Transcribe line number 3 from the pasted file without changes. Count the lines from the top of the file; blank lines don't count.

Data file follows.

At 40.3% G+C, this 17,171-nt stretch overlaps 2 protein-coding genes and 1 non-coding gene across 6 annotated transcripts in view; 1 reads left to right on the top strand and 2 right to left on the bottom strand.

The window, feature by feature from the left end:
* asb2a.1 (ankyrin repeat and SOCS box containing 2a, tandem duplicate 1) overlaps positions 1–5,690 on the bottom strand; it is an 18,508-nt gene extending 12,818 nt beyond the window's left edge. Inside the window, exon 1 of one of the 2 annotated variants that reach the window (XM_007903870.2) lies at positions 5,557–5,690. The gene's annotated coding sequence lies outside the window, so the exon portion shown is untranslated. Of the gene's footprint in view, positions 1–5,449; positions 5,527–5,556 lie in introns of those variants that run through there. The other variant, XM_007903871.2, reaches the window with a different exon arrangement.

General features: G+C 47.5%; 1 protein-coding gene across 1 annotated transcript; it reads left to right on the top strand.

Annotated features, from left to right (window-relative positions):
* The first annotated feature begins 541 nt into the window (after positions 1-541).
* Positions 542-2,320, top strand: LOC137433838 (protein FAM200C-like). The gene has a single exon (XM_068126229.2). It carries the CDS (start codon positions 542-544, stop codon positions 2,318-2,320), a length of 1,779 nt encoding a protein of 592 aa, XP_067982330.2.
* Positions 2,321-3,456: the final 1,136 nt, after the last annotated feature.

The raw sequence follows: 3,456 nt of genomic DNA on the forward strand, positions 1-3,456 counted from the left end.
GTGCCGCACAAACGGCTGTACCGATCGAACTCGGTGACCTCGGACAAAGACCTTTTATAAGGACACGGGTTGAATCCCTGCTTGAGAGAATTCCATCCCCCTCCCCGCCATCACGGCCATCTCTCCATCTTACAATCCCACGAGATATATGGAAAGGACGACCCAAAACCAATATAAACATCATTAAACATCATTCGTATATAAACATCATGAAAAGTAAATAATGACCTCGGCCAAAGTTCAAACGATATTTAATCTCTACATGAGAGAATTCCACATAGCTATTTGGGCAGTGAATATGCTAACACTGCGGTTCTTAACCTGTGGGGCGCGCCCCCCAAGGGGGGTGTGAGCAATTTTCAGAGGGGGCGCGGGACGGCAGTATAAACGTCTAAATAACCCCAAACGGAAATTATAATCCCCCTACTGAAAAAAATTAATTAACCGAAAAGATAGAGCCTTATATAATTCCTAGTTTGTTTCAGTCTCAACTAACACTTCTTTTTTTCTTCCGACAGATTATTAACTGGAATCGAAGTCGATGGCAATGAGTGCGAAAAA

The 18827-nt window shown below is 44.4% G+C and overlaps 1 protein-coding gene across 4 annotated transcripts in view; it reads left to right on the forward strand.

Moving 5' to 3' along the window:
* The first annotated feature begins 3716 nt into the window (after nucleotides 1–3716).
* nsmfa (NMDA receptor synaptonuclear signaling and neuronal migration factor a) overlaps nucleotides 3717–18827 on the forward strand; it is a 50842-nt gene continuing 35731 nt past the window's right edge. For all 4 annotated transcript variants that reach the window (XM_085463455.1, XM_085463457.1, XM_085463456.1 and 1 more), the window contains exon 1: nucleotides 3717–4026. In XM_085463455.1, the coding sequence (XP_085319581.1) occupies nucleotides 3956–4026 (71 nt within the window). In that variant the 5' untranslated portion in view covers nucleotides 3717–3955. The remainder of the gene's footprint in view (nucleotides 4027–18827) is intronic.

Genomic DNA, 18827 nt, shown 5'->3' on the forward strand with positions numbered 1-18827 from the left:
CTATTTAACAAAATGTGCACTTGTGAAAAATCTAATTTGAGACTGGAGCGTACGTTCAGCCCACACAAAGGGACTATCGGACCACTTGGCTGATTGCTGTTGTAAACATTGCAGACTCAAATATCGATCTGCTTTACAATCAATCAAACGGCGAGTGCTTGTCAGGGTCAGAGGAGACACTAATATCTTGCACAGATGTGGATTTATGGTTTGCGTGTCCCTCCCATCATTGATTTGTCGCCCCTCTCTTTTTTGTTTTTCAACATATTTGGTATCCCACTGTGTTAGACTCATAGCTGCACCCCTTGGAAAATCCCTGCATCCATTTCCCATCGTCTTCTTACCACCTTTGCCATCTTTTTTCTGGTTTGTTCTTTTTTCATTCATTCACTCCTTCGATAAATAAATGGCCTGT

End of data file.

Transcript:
* asb2a.1 (ankyrin repeat and SOCS box containing 2a, tandem duplicate 1) overlaps positions 1–5,690 on the bottom strand; it is an 18,508-nt gene extending 12,818 nt beyond the window's left edge. Inside the window, exon 1 of one of the 2 annotated variants that reach the window (XM_007903870.2) lies at positions 5,557–5,690. The gene's annotated coding sequence lies outside the window, so the exon portion shown is untranslated. Of the gene's footprint in view, positions 1–5,449; positions 5,527–5,556 lie in introns of those variants that run through there. The other variant, XM_007903871.2, reaches the window with a different exon arrangement.